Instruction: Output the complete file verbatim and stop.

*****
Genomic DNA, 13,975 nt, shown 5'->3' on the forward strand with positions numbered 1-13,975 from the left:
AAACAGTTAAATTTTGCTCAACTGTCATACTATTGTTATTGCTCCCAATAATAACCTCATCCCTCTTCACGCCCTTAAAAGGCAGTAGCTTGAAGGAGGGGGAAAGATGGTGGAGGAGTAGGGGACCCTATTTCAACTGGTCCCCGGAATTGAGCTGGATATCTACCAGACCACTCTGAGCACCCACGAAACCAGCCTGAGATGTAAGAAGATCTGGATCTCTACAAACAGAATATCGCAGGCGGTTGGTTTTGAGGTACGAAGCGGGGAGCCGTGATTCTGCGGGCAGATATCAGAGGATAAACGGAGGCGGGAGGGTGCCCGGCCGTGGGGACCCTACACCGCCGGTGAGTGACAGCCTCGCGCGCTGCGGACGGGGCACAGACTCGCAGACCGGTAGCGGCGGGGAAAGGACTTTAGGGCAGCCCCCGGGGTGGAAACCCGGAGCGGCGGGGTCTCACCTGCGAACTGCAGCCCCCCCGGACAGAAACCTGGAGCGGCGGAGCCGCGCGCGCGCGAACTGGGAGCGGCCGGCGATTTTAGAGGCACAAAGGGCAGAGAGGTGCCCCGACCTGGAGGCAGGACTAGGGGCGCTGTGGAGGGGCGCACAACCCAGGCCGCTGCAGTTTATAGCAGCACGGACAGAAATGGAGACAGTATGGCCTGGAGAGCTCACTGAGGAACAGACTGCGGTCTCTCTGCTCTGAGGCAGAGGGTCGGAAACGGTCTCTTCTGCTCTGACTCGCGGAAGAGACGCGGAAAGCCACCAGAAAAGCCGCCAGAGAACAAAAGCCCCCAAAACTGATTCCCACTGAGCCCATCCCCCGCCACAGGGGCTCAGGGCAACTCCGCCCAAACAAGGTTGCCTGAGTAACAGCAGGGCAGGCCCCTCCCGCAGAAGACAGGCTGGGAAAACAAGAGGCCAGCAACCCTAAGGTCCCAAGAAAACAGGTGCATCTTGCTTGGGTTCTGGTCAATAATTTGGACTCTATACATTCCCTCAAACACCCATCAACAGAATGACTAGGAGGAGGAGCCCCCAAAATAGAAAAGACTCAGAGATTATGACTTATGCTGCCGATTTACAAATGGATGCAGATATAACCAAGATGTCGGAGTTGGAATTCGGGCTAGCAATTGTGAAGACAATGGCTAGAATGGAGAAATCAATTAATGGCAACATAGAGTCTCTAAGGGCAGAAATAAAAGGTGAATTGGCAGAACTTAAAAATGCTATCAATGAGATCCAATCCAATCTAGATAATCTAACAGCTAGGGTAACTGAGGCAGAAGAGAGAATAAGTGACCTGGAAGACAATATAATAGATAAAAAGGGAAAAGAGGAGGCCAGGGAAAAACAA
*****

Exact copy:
Genomic DNA, 13,975 nt, shown 5'->3' on the forward strand with positions numbered 1-13,975 from the left:
AAACAGTTAAATTTTGCTCAACTGTCATACTATTGTTATTGCTCCCAATAATAACCTCATCCCTCTTCACGCCCTTAAAAGGCAGTAGCTTGAAGGAGGGGGAAAGATGGTGGAGGAGTAGGGGACCCTATTTCAACTGGTCCCCGGAATTGAGCTGGATATCTACCAGACCACTCTGAGCACCCACGAAACCAGCCTGAGATGTAAGAAGATCTGGATCTCTACAAACAGAATATCGCAGGCGGTTGGTTTTGAGGTACGAAGCGGGGAGCCGTGATTCTGCGGGCAGATATCAGAGGATAAACGGAGGCGGGAGGGTGCCCGGCCGTGGGGACCCTACACCGCCGGTGAGTGACAGCCTCGCGCGCTGCGGACGGGGCACAGACTCGCAGACCGGTAGCGGCGGGGAAAGGACTTTAGGGCAGCCCCCGGGGTGGAAACCCGGAGCGGCGGGGTCTCACCTGCGAACTGCAGCCCCCCCGGACAGAAACCTGGAGCGGCGGAGCCGCGCGCGCGCGAACTGGGAGCGGCCGGCGATTTTAGAGGCACAAAGGGCAGAGAGGTGCCCCGACCTGGAGGCAGGACTAGGGGCGCTGTGGAGGGGCGCACAACCCAGGCCGCTGCAGTTTATAGCAGCACGGACAGAAATGGAGACAGTATGGCCTGGAGAGCTCACTGAGGAACAGACTGCGGTCTCTCTGCTCTGAGGCAGAGGGTCGGAAACGGTCTCTTCTGCTCTGACTCGCGGAAGAGACGCGGAAAGCCACCAGAAAAGCCGCCAGAGAACAAAAGCCCCCAAAACTGATTCCCACTGAGCCCATCCCCCGCCACAGGGGCTCAGGGCAACTCCGCCCAAACAAGGTTGCCTGAGTAACAGCAGGGCAGGCCCCTCCCGCAGAAGACAGGCTGGGAAAACAAGAGGCCAGCAACCCTAAGGTCCCAAGAAAACAGGTGCATCTTGCTTGGGTTCTGGTCAATAATTTGGACTCTATACATTCCCTCAAACACCCATCAACAGAATGACTAGGAGGAGGAGCCCCCAAAATAGAAAAGACTCAGAGATTATGACTTATGCTGCCGATTTACAAATGGATGCAGATATAACCAAGATGTCGGAGTTGGAATTCGGGCTAGCAATTGTGAAGACAATGGCTAGAATGGAGAAATCAATTAATGGCAACATAGAGTCTCTAAGGGCAGAAATAAAAGGTGAATTGGCAGAACTTAAAAATGCTATCAATGAGATCCAATCCAATCTAGATAATCTAACAGCTAGGGTAACTGAGGCAGAAGAGAGAATAAGTGACCTGGAAGACAATATAATAGATAAAAAGGGAAAAGAGGAGGCCAGGGAAAAACAA